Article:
MONITOR: IRISH PEACE PROCESS

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Irish opinion on the state of the peace process

as the 2 April deadline for agreement approaches

Irish News

IT HAS been unfortunate, to put it mildly, to hear claims that the murder of Mrs Nelson has made decommissioning significantly less likely than had previously been the case. This is precisely what the callous individuals who killed the lawyer wanted to hear. Their intention is to destroy the peace process, and they must not be allowed to succeed.

It is worth pointing out that some republicans have laid great stress on what they regard as the necessity to retain weapons for defensive purposes. It is plain that all the stockpiles of republican arms could not have saved the life of Mrs Nelson. Ireland will be a better place when all the paramilitary groups on both sides of the divide, and their guns, cease to exist.

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The Belfast

Telegraph

CLASHES IN Portadown followed on the murder of Rosemary Nelson. Against this backdrop, it is little wonder that meetings in Washington have failed to produce any breakthroughs. Leaders have exchanged views and listened to exhortations from three governments, but are reserving any new initiatives for the important business beginning next Monday. Events were moving too quickly, at home, for any meaningful engagement. The clock is ticking, however, and everyone should be aware of how little time is left for clinching the deal on devolution.

Unless a middle way can be found, before 2 April, that enables David Trimble and most unionists to agree, without surrender, to form an executive including Sinn Fein, the whole peace process could founder.

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The Irish Times

HUGE ADVANCES have been made since St Patrick's Day last year, when it was difficult to see how the political leaders would be able to sign up to an agreement. A year later and those same politicians are working together on a daily basis. They have been joined in committees by parties which boycotted the negotiations and argue that the Belfast Agreement is a doomed project, but still want to be part of the machinery of any government which results from it. The Ulster Unionists and Sinn Fein will probably continue to insist that one side, their own, has made all the concessions and gained nothing in return. But the evidence is increasingly against them. The peace is far from perfect but it offers the only possibility of a better future for the children and grandchildren of all those who have suffered over the past 30 years.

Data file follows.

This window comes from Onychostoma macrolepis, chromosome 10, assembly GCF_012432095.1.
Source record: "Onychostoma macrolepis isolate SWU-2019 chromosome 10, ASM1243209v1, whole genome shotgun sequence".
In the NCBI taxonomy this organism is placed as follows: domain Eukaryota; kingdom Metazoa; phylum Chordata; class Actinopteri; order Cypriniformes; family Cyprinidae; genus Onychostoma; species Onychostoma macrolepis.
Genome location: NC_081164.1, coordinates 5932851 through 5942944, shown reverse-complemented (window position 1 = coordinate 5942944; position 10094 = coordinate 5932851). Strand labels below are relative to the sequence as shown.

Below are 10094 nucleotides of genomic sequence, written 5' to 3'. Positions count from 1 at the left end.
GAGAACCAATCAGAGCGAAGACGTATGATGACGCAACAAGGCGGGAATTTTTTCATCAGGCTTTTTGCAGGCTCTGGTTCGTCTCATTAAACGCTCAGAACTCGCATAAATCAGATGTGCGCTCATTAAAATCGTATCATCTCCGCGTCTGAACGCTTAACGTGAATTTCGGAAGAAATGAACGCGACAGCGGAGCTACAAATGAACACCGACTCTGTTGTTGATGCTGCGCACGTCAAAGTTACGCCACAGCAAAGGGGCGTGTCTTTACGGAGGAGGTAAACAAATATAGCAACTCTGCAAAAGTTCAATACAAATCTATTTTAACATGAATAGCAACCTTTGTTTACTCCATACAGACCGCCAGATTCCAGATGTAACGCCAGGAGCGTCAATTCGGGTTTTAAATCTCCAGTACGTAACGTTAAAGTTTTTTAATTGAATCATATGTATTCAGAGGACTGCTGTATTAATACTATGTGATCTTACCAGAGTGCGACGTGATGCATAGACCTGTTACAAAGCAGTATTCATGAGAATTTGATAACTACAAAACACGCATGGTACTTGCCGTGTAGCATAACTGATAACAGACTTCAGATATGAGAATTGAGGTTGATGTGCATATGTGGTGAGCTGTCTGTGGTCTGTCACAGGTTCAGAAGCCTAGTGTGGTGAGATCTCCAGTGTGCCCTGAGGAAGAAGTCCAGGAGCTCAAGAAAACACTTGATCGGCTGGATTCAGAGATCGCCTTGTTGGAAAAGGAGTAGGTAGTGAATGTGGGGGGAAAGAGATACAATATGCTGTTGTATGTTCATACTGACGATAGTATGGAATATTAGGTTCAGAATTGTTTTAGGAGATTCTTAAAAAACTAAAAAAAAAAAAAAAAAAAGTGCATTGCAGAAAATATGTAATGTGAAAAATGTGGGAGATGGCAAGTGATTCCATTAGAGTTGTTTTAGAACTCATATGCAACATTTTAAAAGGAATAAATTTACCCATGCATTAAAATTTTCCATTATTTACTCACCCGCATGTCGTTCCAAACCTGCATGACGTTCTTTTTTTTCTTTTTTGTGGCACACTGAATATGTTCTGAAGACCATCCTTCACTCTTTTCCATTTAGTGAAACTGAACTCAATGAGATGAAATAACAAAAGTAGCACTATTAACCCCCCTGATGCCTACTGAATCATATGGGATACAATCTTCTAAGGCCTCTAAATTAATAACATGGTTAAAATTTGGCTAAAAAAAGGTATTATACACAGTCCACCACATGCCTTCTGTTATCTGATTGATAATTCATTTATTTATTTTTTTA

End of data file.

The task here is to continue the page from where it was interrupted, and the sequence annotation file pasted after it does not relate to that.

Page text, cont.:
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An Phloblacht

THE GOOD Friday Agreement was a genuine attempt to assert the primacy of politics. It laid out the steps to be taken to put in place the necessary political institutions. Those steps should have been taken. How can you assert the primacy of politics without political institutions? Those who, like the unionists, have never accepted that there was a genuine conflict also now demand an IRA surrender as the next step.

This is also no surprise. That they couch it in terms of democracy is merely nonsense. But what would be surprising is if the two governments step outside the Agreement and back the unionists' wrecking tactics. It would then be fair to ask why so late in the day they doubt republicans' commitment to resolving this conflict. It would also be fair to ask what their alternative is.

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Sunday Business Post

SHOULD THE whole process founder on decommissioning, who will then be there in the republican movement to argue with the traditionalists when they point yet again to the political veto that has flowed to the IRA out of the barrels of their undecommissioned guns? These are the political and paramilitary realities we face. Either Trimble and the unionists accept that the decommissioning crisis will be dealt with by the de Chastelain Independent International Commission on Decommissioning, or else they will plunge the process back into crisis.

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